...a threat that was not so immediate as to permit punitive measures against the utterer." Alliance to End Repression v. City of Chicago, 742 F.2d 1007, 1015-16 (7th Cir.1984). Of course, if the threats were advanced in only the vaguest and most general terms, and if after some investigation i......
  • United States v. Bd. of Educ. of City of Chicago, No. 80 C 5124.
    • United States
    • United States District Courts. 7th Circuit. United States District Court (Northern District of Illinois)
    • October 15, 1985
    ...of a Consent Decree must be read in the context of the whole agreement, see, e.g. Alliance to End Repression v. City of Chicago, 742 F.2d 1007, 1011 (7th Cir.1984) (en banc). The Decree contemplated a broad, system-wide plan. It anticipated the use of many educational programs, both to enco......
  • Request a trial to view additional results
63 cases
  • U.S. v. Jones, No. 06-5551.
    • United States
    • United States Courts of Appeals. United States Court of Appeals (6th Circuit)
    • June 5, 2007
    ...urged the summoning of additional witnesses, and suggested questions that the defendant should have asked of witnesses"); Walsh, 742 F.2d at 1007 (concluding that a defendant was not denied his right to self-representation by the appointment of advisory counsel because "there seems to be no......
  • Donovan v. Robbins, Nos. 84-1287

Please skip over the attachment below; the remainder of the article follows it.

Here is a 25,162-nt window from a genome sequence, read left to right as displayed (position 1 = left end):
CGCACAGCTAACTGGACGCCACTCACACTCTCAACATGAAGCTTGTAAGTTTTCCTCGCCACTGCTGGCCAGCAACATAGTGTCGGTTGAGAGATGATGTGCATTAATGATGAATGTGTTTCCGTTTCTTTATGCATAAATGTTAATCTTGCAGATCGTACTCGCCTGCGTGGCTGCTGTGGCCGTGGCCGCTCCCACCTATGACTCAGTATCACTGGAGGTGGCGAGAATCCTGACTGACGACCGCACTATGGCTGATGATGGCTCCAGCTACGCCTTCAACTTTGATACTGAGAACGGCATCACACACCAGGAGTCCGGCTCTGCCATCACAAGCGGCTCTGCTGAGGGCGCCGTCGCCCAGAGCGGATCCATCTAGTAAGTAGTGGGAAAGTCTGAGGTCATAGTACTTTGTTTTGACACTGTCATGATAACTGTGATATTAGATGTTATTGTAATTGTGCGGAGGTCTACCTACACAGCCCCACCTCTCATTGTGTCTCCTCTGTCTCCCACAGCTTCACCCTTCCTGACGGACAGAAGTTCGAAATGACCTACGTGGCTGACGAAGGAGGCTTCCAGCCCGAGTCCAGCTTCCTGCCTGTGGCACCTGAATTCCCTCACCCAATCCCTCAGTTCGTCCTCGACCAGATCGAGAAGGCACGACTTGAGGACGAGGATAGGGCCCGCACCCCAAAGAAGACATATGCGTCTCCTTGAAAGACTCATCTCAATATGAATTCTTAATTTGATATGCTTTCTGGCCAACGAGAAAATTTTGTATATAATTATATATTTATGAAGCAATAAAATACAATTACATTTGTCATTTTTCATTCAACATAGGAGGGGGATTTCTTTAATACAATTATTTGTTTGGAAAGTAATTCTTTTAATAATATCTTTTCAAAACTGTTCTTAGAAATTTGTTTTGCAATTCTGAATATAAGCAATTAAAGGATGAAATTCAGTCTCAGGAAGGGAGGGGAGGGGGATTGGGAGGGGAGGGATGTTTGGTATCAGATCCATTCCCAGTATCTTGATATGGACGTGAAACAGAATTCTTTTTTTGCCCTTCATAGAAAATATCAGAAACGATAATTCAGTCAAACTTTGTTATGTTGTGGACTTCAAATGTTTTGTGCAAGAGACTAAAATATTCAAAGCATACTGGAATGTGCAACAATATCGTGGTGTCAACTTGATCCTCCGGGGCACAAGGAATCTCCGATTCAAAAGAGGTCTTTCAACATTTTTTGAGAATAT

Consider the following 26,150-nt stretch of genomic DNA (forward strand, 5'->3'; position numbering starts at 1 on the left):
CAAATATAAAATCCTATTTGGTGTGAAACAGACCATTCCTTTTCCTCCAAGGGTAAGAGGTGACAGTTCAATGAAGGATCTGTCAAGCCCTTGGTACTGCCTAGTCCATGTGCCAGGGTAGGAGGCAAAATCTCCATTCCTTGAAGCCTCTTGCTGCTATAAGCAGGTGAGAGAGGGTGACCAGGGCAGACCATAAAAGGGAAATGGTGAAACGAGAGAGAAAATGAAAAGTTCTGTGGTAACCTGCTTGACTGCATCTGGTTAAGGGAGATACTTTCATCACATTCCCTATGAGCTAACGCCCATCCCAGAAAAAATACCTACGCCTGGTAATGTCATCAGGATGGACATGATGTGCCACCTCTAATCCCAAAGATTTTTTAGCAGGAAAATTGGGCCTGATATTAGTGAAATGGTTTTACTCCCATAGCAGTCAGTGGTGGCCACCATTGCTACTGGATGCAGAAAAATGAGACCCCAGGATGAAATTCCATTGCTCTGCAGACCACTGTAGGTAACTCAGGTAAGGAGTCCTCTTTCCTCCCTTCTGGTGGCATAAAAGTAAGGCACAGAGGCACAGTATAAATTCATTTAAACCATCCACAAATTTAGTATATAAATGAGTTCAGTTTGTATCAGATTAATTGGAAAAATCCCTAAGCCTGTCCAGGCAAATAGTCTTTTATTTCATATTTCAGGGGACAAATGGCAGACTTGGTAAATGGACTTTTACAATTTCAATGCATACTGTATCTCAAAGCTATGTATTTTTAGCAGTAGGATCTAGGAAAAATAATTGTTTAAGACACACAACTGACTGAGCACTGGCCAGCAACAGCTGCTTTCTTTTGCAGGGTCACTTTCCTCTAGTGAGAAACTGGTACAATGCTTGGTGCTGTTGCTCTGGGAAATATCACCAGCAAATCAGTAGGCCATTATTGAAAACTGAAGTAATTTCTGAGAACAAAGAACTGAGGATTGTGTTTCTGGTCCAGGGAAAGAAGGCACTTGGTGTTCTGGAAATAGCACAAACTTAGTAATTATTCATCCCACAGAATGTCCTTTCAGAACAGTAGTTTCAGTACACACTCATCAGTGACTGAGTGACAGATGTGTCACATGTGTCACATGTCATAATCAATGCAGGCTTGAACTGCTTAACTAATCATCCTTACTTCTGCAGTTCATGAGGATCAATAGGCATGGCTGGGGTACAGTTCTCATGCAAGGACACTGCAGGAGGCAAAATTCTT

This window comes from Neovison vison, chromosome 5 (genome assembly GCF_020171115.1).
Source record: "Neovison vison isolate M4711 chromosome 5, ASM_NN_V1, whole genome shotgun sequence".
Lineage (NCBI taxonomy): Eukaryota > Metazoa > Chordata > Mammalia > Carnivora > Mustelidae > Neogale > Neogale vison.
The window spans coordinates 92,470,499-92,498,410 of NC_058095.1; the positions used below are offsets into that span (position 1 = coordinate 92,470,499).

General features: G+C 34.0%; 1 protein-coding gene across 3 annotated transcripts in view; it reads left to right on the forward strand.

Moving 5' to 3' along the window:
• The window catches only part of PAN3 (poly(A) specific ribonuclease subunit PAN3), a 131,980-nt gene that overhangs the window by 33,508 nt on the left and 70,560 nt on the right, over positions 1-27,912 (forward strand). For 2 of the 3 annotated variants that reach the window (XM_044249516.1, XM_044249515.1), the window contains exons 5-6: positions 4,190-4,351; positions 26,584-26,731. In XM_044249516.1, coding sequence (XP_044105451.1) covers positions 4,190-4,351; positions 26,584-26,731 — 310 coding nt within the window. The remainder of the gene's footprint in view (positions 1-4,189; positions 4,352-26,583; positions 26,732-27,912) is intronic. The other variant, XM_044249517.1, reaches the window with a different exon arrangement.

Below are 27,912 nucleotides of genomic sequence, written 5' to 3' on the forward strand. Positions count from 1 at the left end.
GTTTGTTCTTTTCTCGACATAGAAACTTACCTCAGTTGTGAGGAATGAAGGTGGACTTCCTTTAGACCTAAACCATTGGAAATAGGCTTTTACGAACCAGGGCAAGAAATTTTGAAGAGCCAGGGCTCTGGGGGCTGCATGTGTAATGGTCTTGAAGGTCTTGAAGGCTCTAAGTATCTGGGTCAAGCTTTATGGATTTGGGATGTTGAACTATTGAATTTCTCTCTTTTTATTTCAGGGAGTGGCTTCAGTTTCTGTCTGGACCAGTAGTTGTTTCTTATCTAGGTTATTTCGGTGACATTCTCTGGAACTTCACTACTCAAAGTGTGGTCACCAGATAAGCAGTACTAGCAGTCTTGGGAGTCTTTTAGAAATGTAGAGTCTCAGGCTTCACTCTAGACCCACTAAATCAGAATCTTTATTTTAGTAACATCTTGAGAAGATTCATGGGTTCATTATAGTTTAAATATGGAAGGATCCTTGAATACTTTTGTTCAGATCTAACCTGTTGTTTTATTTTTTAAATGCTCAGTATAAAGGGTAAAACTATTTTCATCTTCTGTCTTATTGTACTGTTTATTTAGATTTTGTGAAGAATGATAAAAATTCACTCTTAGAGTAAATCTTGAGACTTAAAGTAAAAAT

• United States
    • United States Courts of Appeals. United States Court of Appeals (7th Circuit)
    • January 3, 1985
    ...Ass'n for Retarded Children, Inc., 706 F.2d 956, 968-69 (2d Cir.1983) (Friendly, J.); Alliance to End Repression v. City of Chicago, 742 F.2d 1007, 1020 (7th Cir.1984) (en banc). And it is one, as Judge Will pointed out, that is particularly apt here, given the novelty of this Page 1183 Tha......
  • ACLU Foundation of Southern California v. Barr, No. 90-5261
    • United States
    • United States Courts of Appeals. United States Court of Appeals (District of Columbia)
    • February 26, 1992
    ...a threat that was not so immediate as to permit punitive measures against the utterer." Alliance to End Repression v. City of Chicago, 742 F.2d 1007, 1015-16 (7th Cir.1984). Of course, if the threats were advanced in only the vaguest and most general terms, and if after some investigation i......
  • United States v. Bd. of Educ. of City of Chicago, No. 80 C 5124.
    • United States
    • United States District Courts. 7th Circuit. United States District Court (Northern District of Illinois)
    • October 15, 1985
    ...of a Consent Decree must be read in the context of the whole agreement, see, e.g. Alliance to End Repression v. City of Chicago, 742 F.2d 1007, 1011 (7th Cir.1984) (en banc). The Decree contemplated a broad, system-wide plan. It anticipated the use of many educational programs, both to enco......
  • Request a trial to view additional results